Camp Wewa Welcomes AW2 Director and the 2011 Symposium’s Operation Purple®

By Jim Wenzel, WTC Stratcom

AW2 Director COL Gregory D. Gadson shows photos from the explosion that injured him during deployment in Iraq to children attending Operation Purple® camp.

Although Camp Wewa can accommodate about 2,000 campers a year, the Central Florida YMCA facility whose name means “many waters” had a very special group of visitors this week as 37 teens and pre-teens from the Army Wounded Warrior Program (AW2) Symposium took part in Operation Purple®.

Operation Purple® was developed by the National Military Family Association in 2004 to help service members stay connected to their children. Over the years, it expanded to multiple locations across the United States and the program will have served close to 45,000 children by the end of the year.

At Camp Wewa, Operation Purple® provided a ton of outdoor activities that include “Goliath”, a giant rock wall and zip line, a high ropes course, evening campfire, and tubing on one of its four surrounding lakes. In fact, the kids enjoyed a visit from AW2 Director COL Gregory D. Gadson just after they came off the lake.

First to meet Gadson were Morgan, Brianna, and Justin. Initially shy when they first walked up, they quickly built a rapport with Gadson when they asked him to share his personal story about the improvised explosive device (IED) that severely wounded him and blew him out of his vehicle.

The pictures of the burned out Humvee on his iPhone made an instant connection between him and the sons and daughters of Soldiers who faced similar threats in Iraq and Afghanistan, as well as those who were injured stateside.

This openness allowed Gadson an opportunity for some real conversation—which anyone with a teenager knows is hard to come by. “What is the biggest thing you’ve learned as the child of a wounded warrior?” asked Gadson.

Morgan was the first to answer. “You have to grow up faster and take more responsibility.”

Her simple remark reflected the collective experience of most children of severely wounded, ill, and injured Soldiers. As “Army brats”, most Soldiers’ children deal with the reality of multiple moves, frequent deployments, and living within the means of a military paycheck. The children of severely wounded Soldiers and Veterans share the additional burdens and responsibilities of being assistant caregivers to parents with significant medical and non-medical needs.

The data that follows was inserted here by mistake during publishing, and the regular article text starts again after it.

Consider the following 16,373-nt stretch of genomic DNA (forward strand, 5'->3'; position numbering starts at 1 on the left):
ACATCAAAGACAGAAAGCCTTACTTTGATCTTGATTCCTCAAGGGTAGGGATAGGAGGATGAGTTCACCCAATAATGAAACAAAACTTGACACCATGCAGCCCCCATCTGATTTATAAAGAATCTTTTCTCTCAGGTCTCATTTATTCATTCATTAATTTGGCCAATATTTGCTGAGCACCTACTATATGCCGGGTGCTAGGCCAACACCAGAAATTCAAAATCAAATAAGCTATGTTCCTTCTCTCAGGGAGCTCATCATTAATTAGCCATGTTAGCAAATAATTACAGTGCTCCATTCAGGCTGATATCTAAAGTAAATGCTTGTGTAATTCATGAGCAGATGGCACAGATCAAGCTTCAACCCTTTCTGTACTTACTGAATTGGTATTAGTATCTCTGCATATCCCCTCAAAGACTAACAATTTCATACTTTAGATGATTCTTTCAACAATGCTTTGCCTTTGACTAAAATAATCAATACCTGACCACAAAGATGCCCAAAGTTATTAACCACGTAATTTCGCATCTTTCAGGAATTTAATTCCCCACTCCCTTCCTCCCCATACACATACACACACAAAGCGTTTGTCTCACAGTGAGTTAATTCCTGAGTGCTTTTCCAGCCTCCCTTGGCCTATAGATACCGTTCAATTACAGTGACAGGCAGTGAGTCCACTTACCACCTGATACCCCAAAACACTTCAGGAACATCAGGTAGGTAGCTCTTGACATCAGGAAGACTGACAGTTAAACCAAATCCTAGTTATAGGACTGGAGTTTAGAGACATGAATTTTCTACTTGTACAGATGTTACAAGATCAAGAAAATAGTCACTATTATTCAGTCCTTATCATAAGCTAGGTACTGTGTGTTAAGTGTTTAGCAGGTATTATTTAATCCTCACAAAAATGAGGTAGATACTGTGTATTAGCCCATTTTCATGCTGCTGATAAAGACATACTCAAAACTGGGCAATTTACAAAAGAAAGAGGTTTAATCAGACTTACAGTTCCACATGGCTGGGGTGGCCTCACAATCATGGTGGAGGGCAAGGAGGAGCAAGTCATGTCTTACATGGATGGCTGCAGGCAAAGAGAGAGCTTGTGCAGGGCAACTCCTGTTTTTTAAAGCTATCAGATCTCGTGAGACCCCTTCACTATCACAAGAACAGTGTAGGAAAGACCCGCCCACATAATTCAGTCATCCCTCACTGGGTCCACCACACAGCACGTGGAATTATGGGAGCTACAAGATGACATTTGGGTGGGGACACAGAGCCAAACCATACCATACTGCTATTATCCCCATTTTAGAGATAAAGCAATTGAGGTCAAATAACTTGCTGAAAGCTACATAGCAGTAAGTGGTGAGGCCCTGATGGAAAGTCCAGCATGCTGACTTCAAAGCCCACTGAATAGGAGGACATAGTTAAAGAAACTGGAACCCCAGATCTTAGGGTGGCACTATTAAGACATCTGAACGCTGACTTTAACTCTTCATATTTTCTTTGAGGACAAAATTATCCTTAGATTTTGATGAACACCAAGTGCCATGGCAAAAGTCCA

As a double amputee, Gadson’s response to Morgan came with a wealth of personal experience. “It’s a good thing. Something that happens in your life doesn’t have to be a bad thing,” he said. “Look at me. I wouldn’t change anything about my life and you will have an appreciation that most other kids won’t have. You can help a lot of people by sharing your perspective.”

Speaking to one of the camp counselors as the kids were loading back onto the bus, Gadson touched on the important role Operation Purple® plays at the AW2 Symposium every year. He told the kids that the camp was an opportunity for a “collective experience”—a chance to talk about their similar circumstances and the uniqueness of living with a wounded warrior.  As a group, almost all of the kids thought the best part of Operation Purple® camp was Camp Wewa, especially tubing on the lake.

The camp counselors were just as impressed with the campers. Their ability to get along and their desire to get involved and try new things simply blew them away.

All of the participants at Symposium, both delegates and staff, realize the importance of Operation Purple® and having the kids with them in Orlando, FL. They’ve had a lot of fun at camp, but they’ve also demonstrated an ethos shared by those who support the men and women who were wounded and injured in the defense of our nation.

Turning to a member of his staff, Gadson summed up the character of the teens attending AW2 Symposium’s Operation Purple® camp by saying, “They don’t even know how resilient they are.”

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